Health follows a socioeconomic status (SES) gradient in developed countries with disease prevalence falling as SES rises. This pattern is partially attributed to differences in nutritional intake, with the poor eating the least healthy diets. This paper examines whether there is an SES gradient in one specific aspect of nutrition: fast-food consumption. Fast food is generally high in calories and low in nutrients. We use data from the 2008, 2010, and 2012 waves of the National Longitudinal Survey of Youth (NLSY79) to test whether adult fast-food consumption in the United States falls as monetary resources rise (n = 8,136). This research uses more recent data than previous fast-food studies and includes a comprehensive measure of wealth in addition to income to measure SES. We find little evidence of a gradient in adult fast-food consumption with respect to wealth. While adults in the highest quintile are 54.5% less likely to report fast-food consumption than those in the lowest quintile, adults in the second and third quintiles are no less likely to report fast food-food intake than the poorest. Contrary to popular belief, fast-food consumption rises as income rises from the lowest to middle quintiles. The variation in adult fast-food consumption across income and wealth groups is, however, small. Those in the wealthiest quintile ate about one less fast-food meal on average than those in the lowest quintile. Other factors play a bigger role in explaining fast-food consumption: reading ingredient labels is negatively associated while soda consumption and hours of work are positively associated with fast-food consumption.
Bibliography Citation
Zagorsky, Jay L. and Patricia K. Smith. "The Association between Socioeconomic Status and Adult Fast-Food Consumption in the U.S." Economics and Human Biology 27,A (November 2017): 12-25.
26. Zagorsky, Jay L.
Smith, Patricia K.
The Freshman 15: A Critical Time for Obesity Intervention or Media Myth?
Social Science Quarterly 92,5 (December 2011): 1389-1407.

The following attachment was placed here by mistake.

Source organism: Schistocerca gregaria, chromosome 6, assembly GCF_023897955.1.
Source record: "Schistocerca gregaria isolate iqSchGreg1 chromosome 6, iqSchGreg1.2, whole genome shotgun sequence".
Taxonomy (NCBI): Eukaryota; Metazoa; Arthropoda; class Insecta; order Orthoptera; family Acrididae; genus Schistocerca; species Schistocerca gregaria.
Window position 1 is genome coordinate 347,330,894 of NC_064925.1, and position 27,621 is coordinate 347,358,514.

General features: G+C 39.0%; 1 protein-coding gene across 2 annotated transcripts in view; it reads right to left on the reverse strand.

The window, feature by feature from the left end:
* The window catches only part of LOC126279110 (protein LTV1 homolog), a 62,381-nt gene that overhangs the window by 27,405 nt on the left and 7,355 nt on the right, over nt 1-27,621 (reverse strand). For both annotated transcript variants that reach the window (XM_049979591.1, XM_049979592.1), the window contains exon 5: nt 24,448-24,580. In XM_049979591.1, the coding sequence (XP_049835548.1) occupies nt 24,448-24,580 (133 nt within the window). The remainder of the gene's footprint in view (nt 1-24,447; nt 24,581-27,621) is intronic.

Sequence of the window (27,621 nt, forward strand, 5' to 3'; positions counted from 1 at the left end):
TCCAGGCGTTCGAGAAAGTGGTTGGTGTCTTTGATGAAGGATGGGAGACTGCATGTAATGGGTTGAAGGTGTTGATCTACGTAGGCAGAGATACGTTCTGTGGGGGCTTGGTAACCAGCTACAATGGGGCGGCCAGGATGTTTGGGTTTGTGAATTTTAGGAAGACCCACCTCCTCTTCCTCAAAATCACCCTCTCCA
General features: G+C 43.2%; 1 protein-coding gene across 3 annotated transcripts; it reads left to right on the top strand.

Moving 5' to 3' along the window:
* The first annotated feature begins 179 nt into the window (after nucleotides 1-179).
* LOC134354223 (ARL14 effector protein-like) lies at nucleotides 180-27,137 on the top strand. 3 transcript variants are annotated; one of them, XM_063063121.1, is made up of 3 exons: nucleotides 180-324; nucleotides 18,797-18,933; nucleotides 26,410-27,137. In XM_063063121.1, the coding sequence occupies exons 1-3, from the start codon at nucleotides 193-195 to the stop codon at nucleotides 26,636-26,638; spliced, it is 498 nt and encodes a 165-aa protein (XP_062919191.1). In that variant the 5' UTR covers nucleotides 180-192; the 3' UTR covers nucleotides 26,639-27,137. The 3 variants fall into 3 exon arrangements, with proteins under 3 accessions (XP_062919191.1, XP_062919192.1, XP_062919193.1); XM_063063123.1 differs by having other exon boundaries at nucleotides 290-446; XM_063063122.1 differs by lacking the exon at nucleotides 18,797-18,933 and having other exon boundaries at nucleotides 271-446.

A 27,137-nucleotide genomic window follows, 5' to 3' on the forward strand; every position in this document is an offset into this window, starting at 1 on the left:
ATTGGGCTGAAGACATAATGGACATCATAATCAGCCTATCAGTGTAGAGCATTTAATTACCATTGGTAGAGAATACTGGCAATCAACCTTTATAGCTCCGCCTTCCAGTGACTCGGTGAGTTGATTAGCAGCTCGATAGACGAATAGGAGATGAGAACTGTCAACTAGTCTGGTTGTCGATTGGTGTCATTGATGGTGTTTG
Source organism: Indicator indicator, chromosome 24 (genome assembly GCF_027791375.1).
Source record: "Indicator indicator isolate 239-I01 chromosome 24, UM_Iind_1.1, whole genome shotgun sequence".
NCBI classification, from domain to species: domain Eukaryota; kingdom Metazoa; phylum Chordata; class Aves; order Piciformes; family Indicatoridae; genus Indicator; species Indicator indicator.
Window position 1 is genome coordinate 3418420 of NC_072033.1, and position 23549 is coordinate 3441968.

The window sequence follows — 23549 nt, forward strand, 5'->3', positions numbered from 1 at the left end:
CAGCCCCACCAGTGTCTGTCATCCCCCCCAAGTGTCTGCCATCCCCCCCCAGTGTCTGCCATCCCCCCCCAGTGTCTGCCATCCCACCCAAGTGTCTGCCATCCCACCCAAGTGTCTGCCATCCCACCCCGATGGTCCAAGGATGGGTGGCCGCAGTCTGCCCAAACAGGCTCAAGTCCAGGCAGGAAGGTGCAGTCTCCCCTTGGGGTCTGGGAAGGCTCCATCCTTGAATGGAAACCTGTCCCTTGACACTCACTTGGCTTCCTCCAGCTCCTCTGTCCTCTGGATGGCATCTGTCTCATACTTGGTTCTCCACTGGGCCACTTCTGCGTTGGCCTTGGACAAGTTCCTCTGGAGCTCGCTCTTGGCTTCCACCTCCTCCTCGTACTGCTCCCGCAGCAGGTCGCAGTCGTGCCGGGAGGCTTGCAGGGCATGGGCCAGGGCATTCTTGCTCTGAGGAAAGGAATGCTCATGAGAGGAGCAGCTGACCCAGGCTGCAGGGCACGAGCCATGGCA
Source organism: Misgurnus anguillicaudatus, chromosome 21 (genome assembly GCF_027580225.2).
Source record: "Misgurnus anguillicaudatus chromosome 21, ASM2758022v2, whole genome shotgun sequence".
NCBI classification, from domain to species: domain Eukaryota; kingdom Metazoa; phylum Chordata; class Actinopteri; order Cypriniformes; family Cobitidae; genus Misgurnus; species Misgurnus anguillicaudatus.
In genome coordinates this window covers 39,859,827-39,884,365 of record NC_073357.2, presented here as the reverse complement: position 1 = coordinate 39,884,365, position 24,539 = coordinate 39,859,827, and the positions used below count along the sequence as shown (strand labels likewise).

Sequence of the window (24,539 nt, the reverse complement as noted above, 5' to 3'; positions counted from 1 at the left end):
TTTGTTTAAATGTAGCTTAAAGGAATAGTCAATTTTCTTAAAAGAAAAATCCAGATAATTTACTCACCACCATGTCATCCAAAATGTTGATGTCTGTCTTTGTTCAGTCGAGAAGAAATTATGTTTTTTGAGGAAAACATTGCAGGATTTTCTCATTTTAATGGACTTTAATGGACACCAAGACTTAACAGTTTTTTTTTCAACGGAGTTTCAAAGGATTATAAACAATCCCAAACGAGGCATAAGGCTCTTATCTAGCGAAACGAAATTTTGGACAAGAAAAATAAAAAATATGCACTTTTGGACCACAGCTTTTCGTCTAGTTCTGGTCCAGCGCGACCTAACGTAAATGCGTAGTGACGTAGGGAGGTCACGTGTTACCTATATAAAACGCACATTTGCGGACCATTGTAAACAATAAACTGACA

Also: http://onlinelibrary.wiley.com/doi/10.1111/j.1540-6237.2011.00823.x/abstract
Cohort(s): NLSY97
Publisher: Wiley Online
Keyword(s): College Education; College Enrollment; Health Factors; Weight

Permission to reprint the abstract has not been received from the publisher.

Objectives: We test whether the phrase “Freshman 15” accurately describes weight change among first-year college students. We also analyze freshmen's weight change during and after college.

Methods: This is the first investigation of the “Freshman 15” to use a nationally representative random sample, the National Longitudinal Survey of Youth (NLSY97). The data are analyzed using descriptive statistics, regression analysis, simulations, and longitudinal analysis.

Results: Freshmen gain between 2.5 to 3.5 pounds, on average, over the course of their first year of college. Compared to same-age noncollege attendees, the typical freshman gains only an additional half-pound. Instead of a spike in weight during the freshman year, college-educated individuals exhibit moderate but steady weight gain during and after college.

Conclusion: Anti-obesity efforts directed specifically at college freshmen will likely have little impact on obesity prevalence among young adults.

Bibliography Citation
Zagorsky, Jay L. and Patricia K. Smith. "The Freshman 15: A Critical Time for Obesity Intervention or Media Myth?" Social Science Quarterly 92,5 (December 2011): 1389-1407.
27. Zagorsky, Jay L.
Smith, Patricia K.
Who Drinks Soda Pop? Economic Status and Adult Consumption of Sugar-Sweetened Beverages
Economics and Human Biology 38 (August 2020): 100888.
Also: https://www.sciencedirect.com/science/article/pii/S1570677X1930214X
Cohort(s): NLSY79, NLSY97
Publisher: Elsevier
Keyword(s): Income; Nutritional Status/Nutrition/Consumption Behaviors; Socioeconomic Status (SES); Wealth

We use two cohorts from the National Longitudinal Surveys (NLSY79 and NLSY97), which are large, nationally representative samples of U.S. adults, to investigate consumption of sugar-sweetened beverages (SSB) by SES, using nine surveys fielded between 2008 and 2016. Previous studies used income and education to measure SES, the NLS enables us to include wealth as well. Previous studies also used cross-sectional data, whereas the NLS allows us to examine whether changes in income and wealth correlate with changes in SSB intake.

The results indicate an inverse gradient in SSB consumption with respect to both income and wealth, controlling for education. However, we do not find evidence that changes in income and wealth correlate with changes in SSB intake. This finding suggests that SES influences the development of SSB consumption patterns, but changes in income and wealth generally do not alter them in adulthood.

Bibliography Citation
Zagorsky, Jay L. and Patricia K. Smith. "Who Drinks Soda Pop? Economic Status and Adult Consumption of Sugar-Sweetened Beverages." Economics and Human Biology 38 (August 2020): 100888.